STC to extend its operations to Nigeria

Nana Akomea

Nana Akomea

THE State Transport Company (STC) is to extend its operations to Nigeria, the Managing Director of the Company, Nana Akomea, has disclosed.
Without any time line though, Mr Akomea said plans were advanced for the state owned company to extend to Nigeria, Africa’s most populous country and biggest economy.

Mr Akomea made this disclosure in Accra on Friday when the Parliamentary select Committee on Transport paid a working visit to the company.

The visit was to afford the committee the chance to have an insight into the operations of the transport company, note their challenges and to tap them at the back for successes.

Mr Akomea told the committee the company already had scheduled trips to Togo, Benin, Cote d’Ivoire, and would be venturing into the Nigerien market.

On expansion plans for the local market, Nana Akomea said Madina, Kasoa, Pokuase, Ashaiman; suburbs of Accra would soon have stations to serve those areas.

In Kumasi, Mr Akomea said apart from the Asafo terminal, the company was on course of establishing at Kejetia, Sofoline, among other towns and also in the Brong Ahafo, Northern, Upper East and West regions.

To be able to meet the expected demands, Nana Akomea said the company was in the process of securing 100 Daewoo customised coaches from China at a cost of US $17.5 million to increase its fleet of buses to 160.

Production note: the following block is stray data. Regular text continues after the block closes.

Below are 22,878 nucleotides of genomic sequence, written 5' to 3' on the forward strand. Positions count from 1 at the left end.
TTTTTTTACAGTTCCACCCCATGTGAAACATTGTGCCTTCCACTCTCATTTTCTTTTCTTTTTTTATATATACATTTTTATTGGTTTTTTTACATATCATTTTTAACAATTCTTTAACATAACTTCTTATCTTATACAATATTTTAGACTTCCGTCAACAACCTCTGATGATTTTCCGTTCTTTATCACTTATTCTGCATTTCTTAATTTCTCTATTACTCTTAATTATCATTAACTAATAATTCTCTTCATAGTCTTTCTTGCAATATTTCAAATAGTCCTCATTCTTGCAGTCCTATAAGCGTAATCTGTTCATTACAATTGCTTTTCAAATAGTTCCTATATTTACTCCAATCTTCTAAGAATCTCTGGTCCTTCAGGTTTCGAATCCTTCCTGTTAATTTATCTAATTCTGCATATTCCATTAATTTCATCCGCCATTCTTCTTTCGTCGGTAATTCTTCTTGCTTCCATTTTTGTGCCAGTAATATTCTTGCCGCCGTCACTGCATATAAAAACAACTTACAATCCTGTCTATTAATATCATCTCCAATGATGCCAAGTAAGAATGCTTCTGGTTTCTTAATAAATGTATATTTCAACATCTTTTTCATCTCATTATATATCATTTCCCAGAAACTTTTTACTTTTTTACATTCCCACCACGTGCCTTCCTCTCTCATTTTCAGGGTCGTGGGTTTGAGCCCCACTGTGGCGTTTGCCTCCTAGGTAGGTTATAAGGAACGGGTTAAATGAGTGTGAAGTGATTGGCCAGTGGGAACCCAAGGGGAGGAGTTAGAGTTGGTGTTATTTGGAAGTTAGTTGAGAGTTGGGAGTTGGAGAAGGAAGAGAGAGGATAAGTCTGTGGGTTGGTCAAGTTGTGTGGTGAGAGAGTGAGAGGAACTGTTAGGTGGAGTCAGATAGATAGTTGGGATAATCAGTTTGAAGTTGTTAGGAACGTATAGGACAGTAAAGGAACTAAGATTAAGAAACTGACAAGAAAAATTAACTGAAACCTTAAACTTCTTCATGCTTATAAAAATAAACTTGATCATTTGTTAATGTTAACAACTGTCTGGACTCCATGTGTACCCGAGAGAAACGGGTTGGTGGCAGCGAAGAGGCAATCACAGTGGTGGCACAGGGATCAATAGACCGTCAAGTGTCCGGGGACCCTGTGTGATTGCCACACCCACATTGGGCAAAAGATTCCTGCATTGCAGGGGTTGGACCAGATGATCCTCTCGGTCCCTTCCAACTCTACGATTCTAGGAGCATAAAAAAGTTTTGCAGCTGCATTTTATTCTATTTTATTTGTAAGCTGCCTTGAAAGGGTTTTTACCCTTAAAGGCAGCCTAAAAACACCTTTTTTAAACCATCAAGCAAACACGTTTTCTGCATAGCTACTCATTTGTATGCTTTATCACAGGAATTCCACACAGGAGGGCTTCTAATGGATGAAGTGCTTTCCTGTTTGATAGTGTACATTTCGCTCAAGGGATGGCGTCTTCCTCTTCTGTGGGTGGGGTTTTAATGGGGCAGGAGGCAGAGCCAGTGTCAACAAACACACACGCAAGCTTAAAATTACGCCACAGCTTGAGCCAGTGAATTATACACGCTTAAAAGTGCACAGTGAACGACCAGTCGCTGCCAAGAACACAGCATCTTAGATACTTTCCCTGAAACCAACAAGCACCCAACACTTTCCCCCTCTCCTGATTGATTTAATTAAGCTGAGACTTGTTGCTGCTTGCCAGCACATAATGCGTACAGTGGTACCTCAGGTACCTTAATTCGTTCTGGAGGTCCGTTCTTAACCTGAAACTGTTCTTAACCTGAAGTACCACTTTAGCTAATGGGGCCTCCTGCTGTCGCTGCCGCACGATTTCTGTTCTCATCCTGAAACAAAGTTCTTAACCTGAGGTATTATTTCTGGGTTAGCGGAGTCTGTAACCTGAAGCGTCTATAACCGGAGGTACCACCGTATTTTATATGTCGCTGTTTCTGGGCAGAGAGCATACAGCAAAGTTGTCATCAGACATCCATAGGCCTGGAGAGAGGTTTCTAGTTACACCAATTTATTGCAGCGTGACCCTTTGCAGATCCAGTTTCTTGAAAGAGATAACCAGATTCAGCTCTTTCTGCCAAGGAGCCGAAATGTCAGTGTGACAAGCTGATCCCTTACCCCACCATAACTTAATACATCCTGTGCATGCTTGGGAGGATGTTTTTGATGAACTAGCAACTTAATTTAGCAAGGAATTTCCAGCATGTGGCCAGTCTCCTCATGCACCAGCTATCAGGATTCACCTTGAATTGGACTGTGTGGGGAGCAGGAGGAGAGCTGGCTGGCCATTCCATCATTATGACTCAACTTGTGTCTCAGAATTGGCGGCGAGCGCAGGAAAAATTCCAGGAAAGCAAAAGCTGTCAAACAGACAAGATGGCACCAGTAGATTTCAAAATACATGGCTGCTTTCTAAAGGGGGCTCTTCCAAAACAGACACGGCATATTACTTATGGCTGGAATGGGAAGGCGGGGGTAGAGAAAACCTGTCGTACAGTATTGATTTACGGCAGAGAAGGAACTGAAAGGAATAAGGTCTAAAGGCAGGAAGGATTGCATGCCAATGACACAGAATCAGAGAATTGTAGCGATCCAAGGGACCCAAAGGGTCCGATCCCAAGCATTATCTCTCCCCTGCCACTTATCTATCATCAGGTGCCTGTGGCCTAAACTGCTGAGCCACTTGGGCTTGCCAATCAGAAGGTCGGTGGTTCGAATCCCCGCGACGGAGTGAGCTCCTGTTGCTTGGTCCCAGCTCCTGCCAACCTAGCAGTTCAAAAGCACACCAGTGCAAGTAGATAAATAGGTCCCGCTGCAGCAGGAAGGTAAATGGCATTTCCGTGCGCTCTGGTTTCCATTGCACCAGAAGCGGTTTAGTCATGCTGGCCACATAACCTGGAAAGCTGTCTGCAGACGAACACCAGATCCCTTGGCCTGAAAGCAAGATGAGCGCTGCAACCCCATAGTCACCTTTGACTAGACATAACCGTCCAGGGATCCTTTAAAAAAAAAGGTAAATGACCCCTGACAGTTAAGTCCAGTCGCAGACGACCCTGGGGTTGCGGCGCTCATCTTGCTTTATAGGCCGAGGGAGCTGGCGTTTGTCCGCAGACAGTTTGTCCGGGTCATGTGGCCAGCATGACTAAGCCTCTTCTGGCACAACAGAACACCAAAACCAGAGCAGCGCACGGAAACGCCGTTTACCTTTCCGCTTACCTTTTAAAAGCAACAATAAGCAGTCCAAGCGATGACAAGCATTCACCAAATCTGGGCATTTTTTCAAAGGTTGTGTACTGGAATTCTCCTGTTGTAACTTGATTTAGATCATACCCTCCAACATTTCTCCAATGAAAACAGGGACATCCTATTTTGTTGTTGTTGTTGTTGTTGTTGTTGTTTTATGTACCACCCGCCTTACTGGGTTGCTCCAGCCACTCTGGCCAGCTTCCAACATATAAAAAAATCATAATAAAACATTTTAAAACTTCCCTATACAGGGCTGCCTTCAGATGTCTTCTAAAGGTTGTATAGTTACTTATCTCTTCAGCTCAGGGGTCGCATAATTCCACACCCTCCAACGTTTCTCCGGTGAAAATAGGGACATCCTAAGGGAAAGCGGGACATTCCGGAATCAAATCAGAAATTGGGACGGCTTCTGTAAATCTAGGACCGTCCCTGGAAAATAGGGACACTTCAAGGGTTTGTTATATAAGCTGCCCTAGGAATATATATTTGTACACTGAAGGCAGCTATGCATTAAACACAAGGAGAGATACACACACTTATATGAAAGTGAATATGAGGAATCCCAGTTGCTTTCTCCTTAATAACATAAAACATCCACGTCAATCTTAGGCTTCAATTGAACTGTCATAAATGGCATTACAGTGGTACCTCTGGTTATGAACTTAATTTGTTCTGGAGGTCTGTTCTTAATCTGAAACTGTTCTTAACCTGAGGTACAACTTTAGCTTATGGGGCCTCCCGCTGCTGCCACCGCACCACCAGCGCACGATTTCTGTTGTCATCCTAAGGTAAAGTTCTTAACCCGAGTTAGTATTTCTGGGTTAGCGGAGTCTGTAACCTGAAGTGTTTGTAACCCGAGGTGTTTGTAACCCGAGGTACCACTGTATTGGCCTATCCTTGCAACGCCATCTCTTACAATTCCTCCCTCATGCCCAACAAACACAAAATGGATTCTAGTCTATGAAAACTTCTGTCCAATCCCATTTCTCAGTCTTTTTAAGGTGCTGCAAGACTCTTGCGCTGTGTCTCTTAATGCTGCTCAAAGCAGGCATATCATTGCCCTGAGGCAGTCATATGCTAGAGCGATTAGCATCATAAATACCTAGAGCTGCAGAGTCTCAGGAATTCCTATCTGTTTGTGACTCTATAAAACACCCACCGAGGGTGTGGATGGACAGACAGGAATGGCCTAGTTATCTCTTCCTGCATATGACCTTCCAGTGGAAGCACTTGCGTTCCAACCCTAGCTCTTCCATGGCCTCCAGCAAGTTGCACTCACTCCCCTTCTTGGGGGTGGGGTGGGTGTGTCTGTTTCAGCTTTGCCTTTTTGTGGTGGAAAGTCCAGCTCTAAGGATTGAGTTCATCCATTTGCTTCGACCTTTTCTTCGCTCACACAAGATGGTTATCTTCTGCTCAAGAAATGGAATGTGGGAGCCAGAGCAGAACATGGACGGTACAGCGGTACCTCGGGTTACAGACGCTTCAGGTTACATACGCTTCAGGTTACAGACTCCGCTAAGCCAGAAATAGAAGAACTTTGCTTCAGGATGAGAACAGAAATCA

From an average of four buses a day on the Accra-Kumasi route, Nana Akomea said the STC does more than 20 trips now to Kumasi, the most profitable route in the country, since it moved its operations to Circle and Asafo, the most popular transport hubs in Accra and Kumasi respectively.

His administration, with the support of the Board of Directors, he said was on course to reposition the STC as the safest and preferred means of road transportation.

Chairman of the committee and MP for Ayensuano, Samuel Ayeh-Paye, commended the management for turning around the fortunes of the company.

The expansion of services to both the local and sub-regional markets, Mr Ayeh-Paye said was welcome news as there were huge economic potentials on the targeted areas for expansion.

On the new fleet of coaches, Mr Ayeh-Paye urged the engineers of the company to pay attention to details to ensure that the buses came with their parts and fit for the Ghanaian terrain.

The committee chair also urged management of the company to “get closer to the Committee” and make their concerns known for speedy solutions.

By doing this, Mr Ayeh-Paye said the committee would be privy to the plans and programmes of the company so as to be able to advocate on their behalf to the House.



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